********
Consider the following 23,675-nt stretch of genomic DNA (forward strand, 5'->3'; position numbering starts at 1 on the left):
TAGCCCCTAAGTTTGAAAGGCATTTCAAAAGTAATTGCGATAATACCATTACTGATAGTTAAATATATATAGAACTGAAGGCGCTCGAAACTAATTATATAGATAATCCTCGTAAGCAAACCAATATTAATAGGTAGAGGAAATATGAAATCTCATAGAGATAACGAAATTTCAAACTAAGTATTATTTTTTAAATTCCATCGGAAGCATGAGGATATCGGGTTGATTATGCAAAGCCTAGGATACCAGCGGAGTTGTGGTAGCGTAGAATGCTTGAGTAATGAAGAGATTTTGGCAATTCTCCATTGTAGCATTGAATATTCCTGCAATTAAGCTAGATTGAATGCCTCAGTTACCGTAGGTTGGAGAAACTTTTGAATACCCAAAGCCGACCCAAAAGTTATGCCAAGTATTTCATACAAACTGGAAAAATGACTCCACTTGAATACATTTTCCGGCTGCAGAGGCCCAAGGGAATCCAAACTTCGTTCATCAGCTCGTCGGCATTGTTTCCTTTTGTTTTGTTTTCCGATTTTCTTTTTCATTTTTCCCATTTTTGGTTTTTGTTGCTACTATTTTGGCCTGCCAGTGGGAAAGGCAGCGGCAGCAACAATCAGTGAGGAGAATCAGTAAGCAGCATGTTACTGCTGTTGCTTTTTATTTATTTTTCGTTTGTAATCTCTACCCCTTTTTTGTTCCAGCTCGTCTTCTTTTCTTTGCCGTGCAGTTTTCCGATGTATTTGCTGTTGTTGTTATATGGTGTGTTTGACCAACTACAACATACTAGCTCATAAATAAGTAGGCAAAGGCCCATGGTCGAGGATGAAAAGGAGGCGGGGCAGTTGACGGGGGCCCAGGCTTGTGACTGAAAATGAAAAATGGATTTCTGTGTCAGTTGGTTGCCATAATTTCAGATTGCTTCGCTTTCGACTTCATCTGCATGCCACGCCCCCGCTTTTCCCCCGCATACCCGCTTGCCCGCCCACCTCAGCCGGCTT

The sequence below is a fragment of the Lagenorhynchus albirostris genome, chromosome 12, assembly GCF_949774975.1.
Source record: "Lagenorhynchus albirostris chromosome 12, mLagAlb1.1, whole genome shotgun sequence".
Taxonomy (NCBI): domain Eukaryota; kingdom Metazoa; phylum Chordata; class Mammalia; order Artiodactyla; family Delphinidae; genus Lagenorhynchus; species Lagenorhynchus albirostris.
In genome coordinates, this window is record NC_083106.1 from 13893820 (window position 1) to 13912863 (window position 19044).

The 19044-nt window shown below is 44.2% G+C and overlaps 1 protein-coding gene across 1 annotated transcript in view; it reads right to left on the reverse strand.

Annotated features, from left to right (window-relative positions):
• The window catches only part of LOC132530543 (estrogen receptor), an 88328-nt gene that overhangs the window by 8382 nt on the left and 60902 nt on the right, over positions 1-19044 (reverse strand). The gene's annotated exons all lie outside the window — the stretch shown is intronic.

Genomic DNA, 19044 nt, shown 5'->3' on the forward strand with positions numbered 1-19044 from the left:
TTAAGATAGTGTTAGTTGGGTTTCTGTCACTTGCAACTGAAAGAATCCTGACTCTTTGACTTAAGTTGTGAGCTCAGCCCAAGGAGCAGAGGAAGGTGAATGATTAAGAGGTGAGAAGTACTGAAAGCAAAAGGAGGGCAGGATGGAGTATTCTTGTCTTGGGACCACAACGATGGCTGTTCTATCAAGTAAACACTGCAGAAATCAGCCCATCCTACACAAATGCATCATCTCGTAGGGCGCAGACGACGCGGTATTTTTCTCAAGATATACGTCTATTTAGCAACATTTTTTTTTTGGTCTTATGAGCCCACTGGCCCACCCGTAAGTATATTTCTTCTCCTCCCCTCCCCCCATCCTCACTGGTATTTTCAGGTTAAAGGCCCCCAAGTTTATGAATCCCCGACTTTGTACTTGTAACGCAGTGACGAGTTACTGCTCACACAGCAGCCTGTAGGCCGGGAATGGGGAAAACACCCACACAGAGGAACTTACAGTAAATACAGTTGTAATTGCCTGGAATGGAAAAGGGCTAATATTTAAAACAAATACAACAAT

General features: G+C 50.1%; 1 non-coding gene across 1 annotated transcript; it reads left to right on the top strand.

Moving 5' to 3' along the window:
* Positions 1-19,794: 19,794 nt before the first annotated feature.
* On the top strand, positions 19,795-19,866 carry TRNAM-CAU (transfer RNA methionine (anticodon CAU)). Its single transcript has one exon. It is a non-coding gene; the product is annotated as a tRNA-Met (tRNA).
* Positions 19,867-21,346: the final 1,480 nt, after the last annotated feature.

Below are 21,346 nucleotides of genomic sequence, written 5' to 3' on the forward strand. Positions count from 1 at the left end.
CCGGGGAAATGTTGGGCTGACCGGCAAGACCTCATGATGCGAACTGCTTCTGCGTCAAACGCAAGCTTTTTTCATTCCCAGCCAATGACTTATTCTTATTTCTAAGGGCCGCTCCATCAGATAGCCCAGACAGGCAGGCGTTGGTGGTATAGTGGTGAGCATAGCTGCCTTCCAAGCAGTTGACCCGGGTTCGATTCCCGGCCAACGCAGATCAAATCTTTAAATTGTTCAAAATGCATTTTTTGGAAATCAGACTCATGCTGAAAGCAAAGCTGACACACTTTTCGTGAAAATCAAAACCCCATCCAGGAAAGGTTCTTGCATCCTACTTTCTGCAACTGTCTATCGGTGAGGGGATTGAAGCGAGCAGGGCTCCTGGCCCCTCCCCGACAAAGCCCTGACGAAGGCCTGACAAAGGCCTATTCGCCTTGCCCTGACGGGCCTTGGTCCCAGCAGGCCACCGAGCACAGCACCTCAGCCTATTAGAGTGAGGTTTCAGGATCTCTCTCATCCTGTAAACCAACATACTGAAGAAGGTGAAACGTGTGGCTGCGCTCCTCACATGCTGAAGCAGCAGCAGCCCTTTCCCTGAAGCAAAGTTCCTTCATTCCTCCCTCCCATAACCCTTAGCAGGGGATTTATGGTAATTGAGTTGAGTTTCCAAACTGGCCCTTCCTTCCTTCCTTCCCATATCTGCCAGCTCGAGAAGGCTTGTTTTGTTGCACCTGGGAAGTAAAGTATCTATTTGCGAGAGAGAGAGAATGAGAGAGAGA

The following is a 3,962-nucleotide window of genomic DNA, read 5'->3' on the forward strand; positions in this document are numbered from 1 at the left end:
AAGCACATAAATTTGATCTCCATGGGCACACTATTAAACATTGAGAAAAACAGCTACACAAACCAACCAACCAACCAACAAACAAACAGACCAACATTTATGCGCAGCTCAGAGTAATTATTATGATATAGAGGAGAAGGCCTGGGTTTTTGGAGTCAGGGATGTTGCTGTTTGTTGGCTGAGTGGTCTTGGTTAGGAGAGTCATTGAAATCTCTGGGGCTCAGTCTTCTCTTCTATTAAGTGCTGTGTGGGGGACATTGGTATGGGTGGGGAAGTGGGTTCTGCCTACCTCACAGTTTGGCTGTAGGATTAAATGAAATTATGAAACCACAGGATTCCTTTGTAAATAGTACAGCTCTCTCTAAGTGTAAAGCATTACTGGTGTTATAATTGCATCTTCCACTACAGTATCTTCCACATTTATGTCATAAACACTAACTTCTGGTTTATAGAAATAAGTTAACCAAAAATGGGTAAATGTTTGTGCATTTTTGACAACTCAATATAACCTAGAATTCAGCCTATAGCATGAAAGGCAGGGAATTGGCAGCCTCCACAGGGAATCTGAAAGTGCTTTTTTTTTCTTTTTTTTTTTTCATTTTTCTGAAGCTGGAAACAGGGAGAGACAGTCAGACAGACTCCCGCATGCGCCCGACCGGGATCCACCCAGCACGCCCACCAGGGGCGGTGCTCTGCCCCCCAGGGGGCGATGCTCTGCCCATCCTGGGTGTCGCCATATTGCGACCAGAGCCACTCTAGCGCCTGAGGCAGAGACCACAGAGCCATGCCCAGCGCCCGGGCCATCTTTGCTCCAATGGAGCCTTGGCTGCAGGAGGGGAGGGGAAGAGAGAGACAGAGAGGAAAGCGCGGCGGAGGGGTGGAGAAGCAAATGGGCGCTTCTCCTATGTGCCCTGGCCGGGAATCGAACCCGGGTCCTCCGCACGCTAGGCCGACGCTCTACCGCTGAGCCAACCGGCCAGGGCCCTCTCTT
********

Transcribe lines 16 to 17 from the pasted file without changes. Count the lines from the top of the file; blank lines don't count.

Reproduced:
* Positions 19,867-21,346: the final 1,480 nt, after the last annotated feature.

Below are 21,346 nucleotides of genomic sequence, written 5' to 3' on the forward strand. Positions count from 1 at the left end.